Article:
I, like perhaps many of you, am angry, disgusted, and horrified at the news and recent stories in the media regarding the sexual abuse of minors by members of the Catholic clergy and the coverup of the horrible crimes by our bishops.
Earlier this summer was the story of the now-resigned Cardinal Theodore McCarrick of Washington. There were reports of credible charges against the cardinal of sexual abuse of minors and seminarians dating back several decades. There were also reports that many of his fellow bishops knew of the abuse but remained silent as he rose through the ranks of the Church.
Then last week a Pennsylvania grand jury released a report of an investigation into clergy abuse in six dioceses in that state. The report documented the sexual abuse of at least one thousand minors by some three hundred priests over the past seventy years. The report also documents how the bishops at the time covered up the abuse.
These stories have occupied my prayer over the past couple of weeks. I feel betrayed by my fellow priests and by our Church leadership. I am deeply distressed and disheartened. How should I as a pastor, and we as the parish community of St. Isidore, where some of our own children were sexually abused by one of our former pastors some thirty years ago, respond?
First, we need to believe the victims of abuse when they tell us their stories. Many of the victims of abuse were further abused when those in authority refused to believe their stories, or tried to keep it a “family secret.” Believe the victims, and report the crime. We must also demand that the Church care for all who have been hurt by abuse and their families. We also pray that all survivors of sexual abuse find healing, comfort, and strength in the loving presence of God.We must also find ways to hold our bishops accountable for the coverup of these crimes.
I believe that healing can only begin once the bishops publicly repent. The United States Conference of Catholic Bishops has promised to create study groups and committees to further investigate the coverup of the abuse and set up policies and procedures to prevent it from occurring in the future. We must make every effort to insure that lay men and, especially, lay women, are included in these study groups and committees. Our bishops must be transparent.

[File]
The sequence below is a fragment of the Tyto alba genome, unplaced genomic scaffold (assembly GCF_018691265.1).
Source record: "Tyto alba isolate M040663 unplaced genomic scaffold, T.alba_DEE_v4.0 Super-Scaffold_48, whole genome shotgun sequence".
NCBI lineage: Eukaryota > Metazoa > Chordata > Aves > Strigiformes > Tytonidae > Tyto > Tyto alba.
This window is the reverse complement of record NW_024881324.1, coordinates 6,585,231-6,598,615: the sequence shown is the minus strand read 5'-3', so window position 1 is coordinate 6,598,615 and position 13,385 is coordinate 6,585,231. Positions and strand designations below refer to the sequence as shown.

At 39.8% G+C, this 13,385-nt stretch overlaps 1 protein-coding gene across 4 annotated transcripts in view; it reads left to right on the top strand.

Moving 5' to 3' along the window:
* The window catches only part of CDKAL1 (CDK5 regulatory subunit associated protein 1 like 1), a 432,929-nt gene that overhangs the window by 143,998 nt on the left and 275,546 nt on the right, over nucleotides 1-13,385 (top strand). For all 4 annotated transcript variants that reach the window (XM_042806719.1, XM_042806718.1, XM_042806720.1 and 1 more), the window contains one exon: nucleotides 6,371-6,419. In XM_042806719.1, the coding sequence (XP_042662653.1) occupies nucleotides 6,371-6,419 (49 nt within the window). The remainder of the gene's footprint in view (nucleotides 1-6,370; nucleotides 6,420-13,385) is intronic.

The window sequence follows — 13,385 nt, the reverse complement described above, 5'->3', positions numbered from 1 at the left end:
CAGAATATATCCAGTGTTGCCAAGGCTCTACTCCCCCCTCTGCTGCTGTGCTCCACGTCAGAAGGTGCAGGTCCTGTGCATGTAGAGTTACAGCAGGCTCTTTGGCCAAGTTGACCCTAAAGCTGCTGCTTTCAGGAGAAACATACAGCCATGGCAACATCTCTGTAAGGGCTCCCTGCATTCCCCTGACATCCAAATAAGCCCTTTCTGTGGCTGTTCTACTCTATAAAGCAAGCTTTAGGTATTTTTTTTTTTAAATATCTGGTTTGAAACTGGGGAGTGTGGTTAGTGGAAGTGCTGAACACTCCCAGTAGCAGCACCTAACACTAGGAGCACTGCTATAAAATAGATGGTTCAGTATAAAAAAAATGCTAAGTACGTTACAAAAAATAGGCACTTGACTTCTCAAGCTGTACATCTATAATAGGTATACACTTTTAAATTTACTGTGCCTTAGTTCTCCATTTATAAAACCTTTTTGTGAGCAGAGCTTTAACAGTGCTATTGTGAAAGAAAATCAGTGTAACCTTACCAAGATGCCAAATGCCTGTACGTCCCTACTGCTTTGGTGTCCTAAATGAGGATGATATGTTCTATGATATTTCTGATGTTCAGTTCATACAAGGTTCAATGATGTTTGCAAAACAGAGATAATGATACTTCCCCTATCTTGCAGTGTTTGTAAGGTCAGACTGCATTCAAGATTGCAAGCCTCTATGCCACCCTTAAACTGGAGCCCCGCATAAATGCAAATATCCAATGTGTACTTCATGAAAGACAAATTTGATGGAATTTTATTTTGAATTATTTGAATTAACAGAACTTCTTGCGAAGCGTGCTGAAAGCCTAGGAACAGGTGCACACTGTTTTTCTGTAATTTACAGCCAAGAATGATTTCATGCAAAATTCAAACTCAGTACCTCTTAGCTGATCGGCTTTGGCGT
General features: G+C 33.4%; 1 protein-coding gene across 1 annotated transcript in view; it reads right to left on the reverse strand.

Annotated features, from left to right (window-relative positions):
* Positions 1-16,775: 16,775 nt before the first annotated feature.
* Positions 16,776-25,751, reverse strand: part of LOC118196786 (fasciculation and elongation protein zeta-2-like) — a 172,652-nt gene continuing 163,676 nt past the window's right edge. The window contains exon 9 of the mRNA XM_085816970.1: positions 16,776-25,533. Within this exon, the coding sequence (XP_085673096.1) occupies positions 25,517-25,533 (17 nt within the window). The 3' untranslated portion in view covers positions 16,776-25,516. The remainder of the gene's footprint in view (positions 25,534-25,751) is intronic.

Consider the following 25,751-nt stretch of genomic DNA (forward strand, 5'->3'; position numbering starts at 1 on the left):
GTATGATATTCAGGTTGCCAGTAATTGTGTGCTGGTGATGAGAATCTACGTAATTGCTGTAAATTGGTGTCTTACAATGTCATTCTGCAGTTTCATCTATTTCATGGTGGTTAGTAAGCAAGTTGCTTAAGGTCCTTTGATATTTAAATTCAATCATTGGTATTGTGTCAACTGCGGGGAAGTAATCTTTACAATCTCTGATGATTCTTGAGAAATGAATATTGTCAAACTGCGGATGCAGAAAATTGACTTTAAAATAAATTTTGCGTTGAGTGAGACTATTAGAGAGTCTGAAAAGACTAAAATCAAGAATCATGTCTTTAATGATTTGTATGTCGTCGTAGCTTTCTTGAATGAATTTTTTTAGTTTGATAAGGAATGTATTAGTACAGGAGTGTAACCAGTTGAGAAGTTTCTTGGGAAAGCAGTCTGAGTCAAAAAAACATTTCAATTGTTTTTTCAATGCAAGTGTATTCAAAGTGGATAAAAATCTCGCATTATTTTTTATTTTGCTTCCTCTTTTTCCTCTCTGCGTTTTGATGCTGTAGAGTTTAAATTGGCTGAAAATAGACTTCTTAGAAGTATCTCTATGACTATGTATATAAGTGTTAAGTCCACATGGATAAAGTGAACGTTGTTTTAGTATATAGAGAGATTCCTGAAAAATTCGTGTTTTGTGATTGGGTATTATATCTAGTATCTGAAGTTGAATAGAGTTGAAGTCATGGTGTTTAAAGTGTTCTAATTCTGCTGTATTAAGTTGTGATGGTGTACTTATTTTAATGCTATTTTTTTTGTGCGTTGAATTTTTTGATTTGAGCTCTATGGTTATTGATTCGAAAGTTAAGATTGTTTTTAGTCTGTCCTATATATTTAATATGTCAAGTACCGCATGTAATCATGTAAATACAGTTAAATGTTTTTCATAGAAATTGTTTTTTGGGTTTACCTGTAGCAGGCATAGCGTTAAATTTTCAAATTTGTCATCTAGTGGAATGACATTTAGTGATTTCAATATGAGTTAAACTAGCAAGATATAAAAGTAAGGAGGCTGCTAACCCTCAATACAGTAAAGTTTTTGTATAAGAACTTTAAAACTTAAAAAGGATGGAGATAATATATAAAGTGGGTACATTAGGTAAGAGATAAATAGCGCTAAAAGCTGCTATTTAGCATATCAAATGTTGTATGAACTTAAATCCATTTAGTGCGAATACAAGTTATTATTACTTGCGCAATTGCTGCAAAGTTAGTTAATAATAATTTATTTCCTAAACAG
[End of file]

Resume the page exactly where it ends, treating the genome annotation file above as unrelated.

Perhaps most importantly, we as a parish must continue to make every effort to create and foster a safe environment for of all people, especially our children and the most vulnerable. After the clergy sexual abuse crisis of the 1990’s and early 2000’s, the dioceses of the United States put into place policies and structures designed to protect our children and young people. These procedures include comprehensive criminal background checks for all priests, deacons and other church employees and volunteers. It also includes Virtus training to help church employees recognize possible situations of abuse or potential abuse, and procedures to report it to Church authorities and law enforcement agencies. Beginning under the leadership of then pastor Msgr. Mike Hrydziuszko, and continuing under my pastorship, St. Isidore has fully implemented all of the procedures mandated to protect our children. Nevertheless, our staff will vigorously review all of our efforts in this regard and make changes where needed. In doing so we will be accountable to St. Isidore parishioners through our Pastoral Council. Stay tuned.
In spite of it all, I have a great love for our Church and its people. I love our St.Isidore parish community, and I love my ministry. Perhaps that is why I am so deeply affected by all this.
To report suspicions of abuse, call the Michigan Department of Health and Human Services: 855-444-3911